lot of bad things Twitter needs to contain to maintain its image in the
eyes of its shareholders, and it knows the easiest way to contain those
things is through censorship.

Take another example.  NationBuilder, a for-profit firm founded byJim
Gilliam <http://nationbuilder.com/jgilliam?page=3>, who describes himself
as “a geeky activist building Internet tools to shake up a broken political
system.”  NationBuilder’s mission <http://nationbuilder.com/mission> includes
the following:  “1. People connected create everything great in the world.
2. The Internet makes it possible for everyone to be a leader. 3. The tools
of leadership should be available to everyone. 4. Service is scared. 4.
Creators must become leaders.”  But notice what is missing here.  You could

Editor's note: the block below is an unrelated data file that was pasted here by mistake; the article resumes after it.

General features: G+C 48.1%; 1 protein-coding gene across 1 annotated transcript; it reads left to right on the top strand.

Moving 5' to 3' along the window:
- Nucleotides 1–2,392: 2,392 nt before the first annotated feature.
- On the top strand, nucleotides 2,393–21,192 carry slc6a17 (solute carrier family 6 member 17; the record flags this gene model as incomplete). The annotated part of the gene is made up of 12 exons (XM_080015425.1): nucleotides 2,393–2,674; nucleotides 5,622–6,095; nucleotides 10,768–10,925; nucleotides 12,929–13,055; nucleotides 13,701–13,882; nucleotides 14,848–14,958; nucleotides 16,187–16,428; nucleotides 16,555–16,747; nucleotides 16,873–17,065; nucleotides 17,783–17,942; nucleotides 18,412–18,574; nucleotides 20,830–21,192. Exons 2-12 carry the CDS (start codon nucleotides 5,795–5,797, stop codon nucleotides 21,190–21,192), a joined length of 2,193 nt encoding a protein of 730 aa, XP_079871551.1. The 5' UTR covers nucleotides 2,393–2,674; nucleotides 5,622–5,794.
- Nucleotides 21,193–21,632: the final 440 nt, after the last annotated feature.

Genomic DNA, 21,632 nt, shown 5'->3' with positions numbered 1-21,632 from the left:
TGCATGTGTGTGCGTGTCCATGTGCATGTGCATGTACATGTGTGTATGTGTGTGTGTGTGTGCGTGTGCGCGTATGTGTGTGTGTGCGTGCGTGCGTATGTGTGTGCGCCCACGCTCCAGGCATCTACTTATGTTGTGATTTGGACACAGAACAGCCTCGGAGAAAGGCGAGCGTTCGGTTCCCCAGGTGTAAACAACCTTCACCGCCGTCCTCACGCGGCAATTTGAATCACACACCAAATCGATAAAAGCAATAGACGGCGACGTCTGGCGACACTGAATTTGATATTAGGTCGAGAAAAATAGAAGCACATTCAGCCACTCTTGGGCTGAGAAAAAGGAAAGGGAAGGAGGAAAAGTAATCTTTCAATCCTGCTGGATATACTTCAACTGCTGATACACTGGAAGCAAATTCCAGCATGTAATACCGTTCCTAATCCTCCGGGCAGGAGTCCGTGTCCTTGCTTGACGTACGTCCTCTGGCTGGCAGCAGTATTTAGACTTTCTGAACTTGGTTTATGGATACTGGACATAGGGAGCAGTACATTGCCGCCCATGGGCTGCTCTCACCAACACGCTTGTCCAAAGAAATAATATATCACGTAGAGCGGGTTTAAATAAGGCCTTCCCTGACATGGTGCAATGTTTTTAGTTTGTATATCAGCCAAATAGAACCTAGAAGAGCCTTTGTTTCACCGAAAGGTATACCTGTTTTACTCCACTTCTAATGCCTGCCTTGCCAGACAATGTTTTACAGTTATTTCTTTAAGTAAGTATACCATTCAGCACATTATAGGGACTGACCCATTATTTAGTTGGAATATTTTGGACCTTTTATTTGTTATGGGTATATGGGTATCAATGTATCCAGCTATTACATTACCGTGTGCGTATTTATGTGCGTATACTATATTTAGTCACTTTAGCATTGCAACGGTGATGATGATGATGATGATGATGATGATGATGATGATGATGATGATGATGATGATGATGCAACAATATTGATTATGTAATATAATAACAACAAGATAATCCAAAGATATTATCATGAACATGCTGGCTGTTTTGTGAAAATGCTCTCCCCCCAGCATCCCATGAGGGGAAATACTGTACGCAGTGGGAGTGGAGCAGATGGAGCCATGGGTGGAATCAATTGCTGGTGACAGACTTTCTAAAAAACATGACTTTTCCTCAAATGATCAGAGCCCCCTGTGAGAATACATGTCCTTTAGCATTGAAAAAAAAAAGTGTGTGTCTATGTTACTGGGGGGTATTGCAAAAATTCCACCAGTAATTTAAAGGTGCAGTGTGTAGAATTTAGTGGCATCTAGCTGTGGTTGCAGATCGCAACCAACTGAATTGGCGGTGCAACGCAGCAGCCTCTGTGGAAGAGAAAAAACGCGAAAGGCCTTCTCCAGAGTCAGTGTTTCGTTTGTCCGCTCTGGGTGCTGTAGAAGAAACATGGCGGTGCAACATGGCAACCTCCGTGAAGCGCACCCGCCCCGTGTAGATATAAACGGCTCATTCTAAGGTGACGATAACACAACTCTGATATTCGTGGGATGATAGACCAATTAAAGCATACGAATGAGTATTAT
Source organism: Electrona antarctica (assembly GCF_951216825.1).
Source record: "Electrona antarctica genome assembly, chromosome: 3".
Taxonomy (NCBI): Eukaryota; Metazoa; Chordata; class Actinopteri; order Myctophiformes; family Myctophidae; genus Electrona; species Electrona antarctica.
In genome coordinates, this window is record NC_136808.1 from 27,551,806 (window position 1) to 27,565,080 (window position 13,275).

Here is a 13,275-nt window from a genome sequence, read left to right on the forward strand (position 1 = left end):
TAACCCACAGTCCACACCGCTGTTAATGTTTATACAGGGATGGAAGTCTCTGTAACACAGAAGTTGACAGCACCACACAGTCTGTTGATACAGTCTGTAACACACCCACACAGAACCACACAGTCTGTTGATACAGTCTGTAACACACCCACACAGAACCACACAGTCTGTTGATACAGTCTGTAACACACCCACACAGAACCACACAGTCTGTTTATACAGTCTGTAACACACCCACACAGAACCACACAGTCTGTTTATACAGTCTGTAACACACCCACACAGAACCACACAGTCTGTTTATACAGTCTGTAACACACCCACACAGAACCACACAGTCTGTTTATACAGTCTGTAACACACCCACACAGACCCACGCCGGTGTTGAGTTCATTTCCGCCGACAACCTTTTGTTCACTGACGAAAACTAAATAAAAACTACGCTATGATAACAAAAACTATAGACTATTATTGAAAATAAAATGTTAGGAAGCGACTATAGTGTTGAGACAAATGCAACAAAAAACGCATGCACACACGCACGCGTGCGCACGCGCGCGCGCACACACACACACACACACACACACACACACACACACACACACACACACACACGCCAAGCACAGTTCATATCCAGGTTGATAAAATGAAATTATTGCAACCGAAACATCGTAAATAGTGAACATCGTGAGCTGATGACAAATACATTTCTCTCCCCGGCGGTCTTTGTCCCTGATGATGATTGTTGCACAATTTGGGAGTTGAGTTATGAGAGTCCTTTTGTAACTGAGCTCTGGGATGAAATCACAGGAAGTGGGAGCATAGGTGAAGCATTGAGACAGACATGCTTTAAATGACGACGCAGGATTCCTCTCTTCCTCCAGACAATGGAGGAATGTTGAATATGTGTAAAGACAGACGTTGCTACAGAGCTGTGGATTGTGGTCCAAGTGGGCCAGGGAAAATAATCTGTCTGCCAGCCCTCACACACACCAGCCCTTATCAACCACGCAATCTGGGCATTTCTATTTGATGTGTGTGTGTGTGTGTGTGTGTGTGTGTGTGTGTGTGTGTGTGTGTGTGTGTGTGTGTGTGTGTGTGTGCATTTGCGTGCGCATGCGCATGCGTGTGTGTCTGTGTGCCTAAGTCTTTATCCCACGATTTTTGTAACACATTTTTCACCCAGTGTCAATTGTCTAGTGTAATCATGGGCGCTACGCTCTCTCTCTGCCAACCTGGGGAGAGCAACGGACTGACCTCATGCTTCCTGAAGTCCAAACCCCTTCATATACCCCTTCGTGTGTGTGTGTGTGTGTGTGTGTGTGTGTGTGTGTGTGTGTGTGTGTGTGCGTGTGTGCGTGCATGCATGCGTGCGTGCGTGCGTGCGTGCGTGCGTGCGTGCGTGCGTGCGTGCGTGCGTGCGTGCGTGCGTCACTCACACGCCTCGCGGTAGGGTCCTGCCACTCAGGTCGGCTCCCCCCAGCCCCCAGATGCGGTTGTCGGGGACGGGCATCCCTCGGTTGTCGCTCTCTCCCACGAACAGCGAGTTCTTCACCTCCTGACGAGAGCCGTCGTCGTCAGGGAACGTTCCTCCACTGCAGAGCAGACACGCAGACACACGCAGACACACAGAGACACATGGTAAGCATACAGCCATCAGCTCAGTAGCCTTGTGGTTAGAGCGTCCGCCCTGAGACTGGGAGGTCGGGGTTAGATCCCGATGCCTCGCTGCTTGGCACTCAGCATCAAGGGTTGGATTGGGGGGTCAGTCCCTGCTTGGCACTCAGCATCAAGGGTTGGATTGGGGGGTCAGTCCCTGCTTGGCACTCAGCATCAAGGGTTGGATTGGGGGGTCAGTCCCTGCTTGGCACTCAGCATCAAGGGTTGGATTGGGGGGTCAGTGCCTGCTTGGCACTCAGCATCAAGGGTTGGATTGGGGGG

“shake up” and “fix” the “broken political system,” but who controls the
new shaken up and fixed political system?  Who connects people to
everything great in the world?  Who enables you to be a leader?  Who
provides the tools of leadership?  In NationBuilder’s world, it would be
NationBuilder.

As a for-profit firm, NationBuilder seeks monopoly profits.  It wants to
vanquish its competitors and to do so will resort to any tactics that don’t
break the law (and that the founders don’t consider unethical).  Don’t
believe me?  Read the Bible of Strategy that is taught to MBAs every year
at the premier business schools across the United States.  It’s called
competitive
strategy <http://en.wikipedia.org/wiki/Porter_five_forces_analysis>, and
the main reason why Harvard Business School professor Michael